BY DENNIS SALAZAR
We Have Met the Enemy, and He Is Us
Considering the surge in public awareness and all the media attention on our fragile environment, you may find this fact astounding – it is estimated that only about 30% of the waste able to be recycled, actually is.
Why don’t more people recycle their recyclable waste? The answer is as simple: because they don’t have to.
When I’m in mixed company or in the presence of young children, I refer to these non-recyclers as “Landfillers”. The Landfillers choose not to recycle because there is no immediate, short-term benefit to them, and absolutely no penalty for not complying.
I suspect the 30% figure varies greatly from one town or state to another. I am certain the actual percentage in my area is far less because of the Landfillers. In Southern California and other areas, recycling with meticulous sorting is required, but in our suburban Chicago village, we have no recycling regulations whatsoever. As a result, I would estimate the number of households on our street that do not use their recycling bin is probably close to 50%. What do the Landfillers do with their village-issue recycling bins? My best guess is the bins are used as step stools or toy bins, or got tossed in the trash and now gather dust in … the landfill.
I have seen how the Landfillers operate. On more than one occasion I have heard the sounds of metal and glass clanging against each other as their plastic bag lands on the driveway on garbage day. Why do I take the time and make the effort to remove the polyethylene dispenser panel on a depleted box of facial tissue when down the street, someone obviously in the computer business routinely throws out outdated and broken computers and monitors? Why do the waste haulers accept that type of electronic waste that is certain to poison our landfills?
America: Dumping Ground for the World
As if the recycling negligence of the Landfillers weren’t bad enough, it is made even worse by the fact that more and more, we are landfilling the world’s garbage.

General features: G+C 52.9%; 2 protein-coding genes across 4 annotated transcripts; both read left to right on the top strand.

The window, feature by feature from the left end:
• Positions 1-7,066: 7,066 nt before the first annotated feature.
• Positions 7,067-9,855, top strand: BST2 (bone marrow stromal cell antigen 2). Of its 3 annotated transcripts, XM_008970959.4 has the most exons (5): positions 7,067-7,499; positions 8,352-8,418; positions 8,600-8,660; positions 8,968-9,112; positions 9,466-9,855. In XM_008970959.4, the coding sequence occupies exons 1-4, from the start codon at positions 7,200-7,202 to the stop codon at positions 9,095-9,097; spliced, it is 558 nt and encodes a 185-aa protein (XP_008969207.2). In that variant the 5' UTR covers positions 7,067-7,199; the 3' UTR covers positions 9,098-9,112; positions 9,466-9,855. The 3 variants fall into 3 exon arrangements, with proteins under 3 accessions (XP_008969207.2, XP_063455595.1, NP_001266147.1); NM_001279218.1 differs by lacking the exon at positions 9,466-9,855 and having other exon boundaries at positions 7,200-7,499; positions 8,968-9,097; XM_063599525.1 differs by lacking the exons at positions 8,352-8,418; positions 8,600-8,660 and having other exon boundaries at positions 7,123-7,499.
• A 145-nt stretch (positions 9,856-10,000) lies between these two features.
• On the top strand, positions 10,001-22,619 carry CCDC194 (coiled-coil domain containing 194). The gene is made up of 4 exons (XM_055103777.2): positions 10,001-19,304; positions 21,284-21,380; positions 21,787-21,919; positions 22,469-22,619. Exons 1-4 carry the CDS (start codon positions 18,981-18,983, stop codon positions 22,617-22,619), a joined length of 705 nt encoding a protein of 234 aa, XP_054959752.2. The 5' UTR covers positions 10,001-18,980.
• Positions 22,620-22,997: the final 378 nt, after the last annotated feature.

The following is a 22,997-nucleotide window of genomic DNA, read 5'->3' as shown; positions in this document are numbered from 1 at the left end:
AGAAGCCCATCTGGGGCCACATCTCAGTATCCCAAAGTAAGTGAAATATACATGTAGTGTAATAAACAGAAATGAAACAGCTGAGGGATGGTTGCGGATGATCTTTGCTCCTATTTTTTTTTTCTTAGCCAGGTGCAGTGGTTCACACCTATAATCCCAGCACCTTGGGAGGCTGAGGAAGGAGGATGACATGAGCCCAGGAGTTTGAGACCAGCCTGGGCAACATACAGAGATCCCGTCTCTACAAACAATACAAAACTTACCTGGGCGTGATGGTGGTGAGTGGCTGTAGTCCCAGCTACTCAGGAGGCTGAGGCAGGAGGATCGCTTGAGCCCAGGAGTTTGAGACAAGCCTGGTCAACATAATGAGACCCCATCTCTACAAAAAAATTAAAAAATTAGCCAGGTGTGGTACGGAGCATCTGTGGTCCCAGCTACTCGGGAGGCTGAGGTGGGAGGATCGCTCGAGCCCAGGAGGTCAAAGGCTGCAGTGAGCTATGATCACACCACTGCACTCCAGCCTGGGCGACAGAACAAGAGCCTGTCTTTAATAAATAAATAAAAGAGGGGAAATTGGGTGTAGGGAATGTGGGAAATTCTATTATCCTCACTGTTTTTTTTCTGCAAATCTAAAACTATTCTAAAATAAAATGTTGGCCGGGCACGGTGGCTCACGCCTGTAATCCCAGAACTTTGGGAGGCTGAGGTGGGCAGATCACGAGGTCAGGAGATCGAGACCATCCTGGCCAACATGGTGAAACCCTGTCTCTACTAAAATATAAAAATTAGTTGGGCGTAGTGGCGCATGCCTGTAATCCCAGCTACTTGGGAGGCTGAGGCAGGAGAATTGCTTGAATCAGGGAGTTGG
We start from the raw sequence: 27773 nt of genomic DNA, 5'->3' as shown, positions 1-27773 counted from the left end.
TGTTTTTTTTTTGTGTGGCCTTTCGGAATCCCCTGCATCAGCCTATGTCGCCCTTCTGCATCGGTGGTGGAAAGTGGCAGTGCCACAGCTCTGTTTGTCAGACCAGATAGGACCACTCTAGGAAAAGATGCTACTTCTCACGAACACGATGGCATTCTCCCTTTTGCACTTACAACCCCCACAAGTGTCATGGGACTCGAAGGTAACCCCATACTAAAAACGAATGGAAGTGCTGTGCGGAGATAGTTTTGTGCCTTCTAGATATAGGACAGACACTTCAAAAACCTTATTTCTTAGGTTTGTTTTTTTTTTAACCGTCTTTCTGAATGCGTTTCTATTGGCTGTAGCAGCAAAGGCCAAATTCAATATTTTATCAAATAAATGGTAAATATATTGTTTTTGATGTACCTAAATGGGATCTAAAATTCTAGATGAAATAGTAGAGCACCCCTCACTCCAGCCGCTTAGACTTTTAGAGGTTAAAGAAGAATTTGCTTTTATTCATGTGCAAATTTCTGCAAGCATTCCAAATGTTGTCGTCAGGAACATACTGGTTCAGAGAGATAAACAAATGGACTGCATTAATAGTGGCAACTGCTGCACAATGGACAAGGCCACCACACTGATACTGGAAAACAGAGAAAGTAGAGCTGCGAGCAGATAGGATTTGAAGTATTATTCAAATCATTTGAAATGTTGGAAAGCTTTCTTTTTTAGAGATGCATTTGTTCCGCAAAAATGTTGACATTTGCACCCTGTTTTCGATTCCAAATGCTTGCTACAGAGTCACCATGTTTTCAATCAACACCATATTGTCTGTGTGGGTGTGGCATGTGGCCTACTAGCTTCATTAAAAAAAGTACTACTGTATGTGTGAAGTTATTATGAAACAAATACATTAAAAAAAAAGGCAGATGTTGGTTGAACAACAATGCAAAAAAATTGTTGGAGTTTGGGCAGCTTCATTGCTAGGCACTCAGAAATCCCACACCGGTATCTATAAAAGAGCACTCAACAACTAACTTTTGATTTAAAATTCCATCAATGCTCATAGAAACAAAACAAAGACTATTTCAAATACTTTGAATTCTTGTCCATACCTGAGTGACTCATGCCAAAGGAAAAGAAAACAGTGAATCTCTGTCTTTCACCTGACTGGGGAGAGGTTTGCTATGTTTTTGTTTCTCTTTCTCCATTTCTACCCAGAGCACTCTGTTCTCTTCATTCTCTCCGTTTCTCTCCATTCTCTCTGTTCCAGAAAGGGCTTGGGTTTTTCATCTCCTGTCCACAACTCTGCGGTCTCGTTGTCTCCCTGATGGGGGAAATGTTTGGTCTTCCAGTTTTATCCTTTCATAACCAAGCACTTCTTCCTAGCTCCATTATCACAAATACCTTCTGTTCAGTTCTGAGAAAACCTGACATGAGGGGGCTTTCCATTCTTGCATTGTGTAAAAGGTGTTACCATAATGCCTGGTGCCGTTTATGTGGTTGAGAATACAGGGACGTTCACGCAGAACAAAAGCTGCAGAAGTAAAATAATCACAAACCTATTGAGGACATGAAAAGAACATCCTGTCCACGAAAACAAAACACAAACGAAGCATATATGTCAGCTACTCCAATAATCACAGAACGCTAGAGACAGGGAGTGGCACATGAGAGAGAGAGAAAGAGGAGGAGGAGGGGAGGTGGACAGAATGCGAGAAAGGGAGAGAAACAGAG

Consider this. It was recently reported that 80% of all toys sold today in the US come from China. Anyone with children knows the relatively short life span of a toy. Most of them will eventually - and probably sooner than later - wind up as trash along with the packaging they came in. Whether it is toys, plastic bags, steel shelving, or lawn furniture, more and more of it is coming here from overseas. Among the problems not discussed with regard to our diminishing manufacturing based is the strain all these imports put on our garbage disposal resources.
Government Fiddles while America Dumps
Where is our government in all this mess they have allowed us to create? While I have no desire to see government, local or otherwise, getting any more involved in our daily lives than they already are, the Landfillers will never do the right thing until they are forced to. Considering the well-developed governmental tax reflex, I am amazed that revenue hungry municipalities have not figured out that forcing and enforcing recycling is a fertile field for funds. More perplexing still, in this political season, why isn’t waste a hot campaign issue? Why doesn’t a presidential candidate have the vision and guts to address it and be the leader we so desperately need? I guess expounding on global warming receives more headlines than waste and recycling.
How to Stop the Landfillers
One of my favorite people often uses a common adage, “many hands make light work”. In few areas is it truer than on the issue of waste and the environment. We can all do a little or eventually we will all be forced to do a lot more. The trend and direction are becoming more obvious every day and they include:
• Taxes on packaging;
• Fees and taxes on waste; and,
• Outlawing or prohibiting specific materials and forms of packaging.
At least in this one area of recycling, we can indeed legislate morals but until then, we have to assume much of the products and packaging we provide will not be recycled. Those of us in the packaging industry have a responsibility to minimize packaging and engineer more sustainable solutions. I believe we are in the process of developing the technology to save the earth from packaging. Now, we simply need to save the earth from the Landfillers who weekly, on every trash day say, “We simply don’t care”.
By the way, anyone who thinks this focus on consumer waste lets industry of the hook, think again. Some of the greatest Landfillers I have met are companies who unintentionally create much more waste than they realize with secondary packaging.
Secondary packaging is composed of those materials that the average consumer rarely sees and thereby cannot control. These corporate Landfillers and secondary packaging will be the subject of my next article, because like the Landfiller down the street, they do not have the right to generate more waste than absolutely necessary
Dennis Salazar is the president of Salazar Packaging Inc., a certified MBE (Minority Business Enterprise) company specializing in flexible packaging products, equipment and solutions. After over thirty years in plastic film sales, he is the self-proclaimed, “Senor Shrink” of the industry and is known for his tongue in cheek sense of humor as well as his flexible packaging expertise. To contact, please email at: firstname.lastname@example.org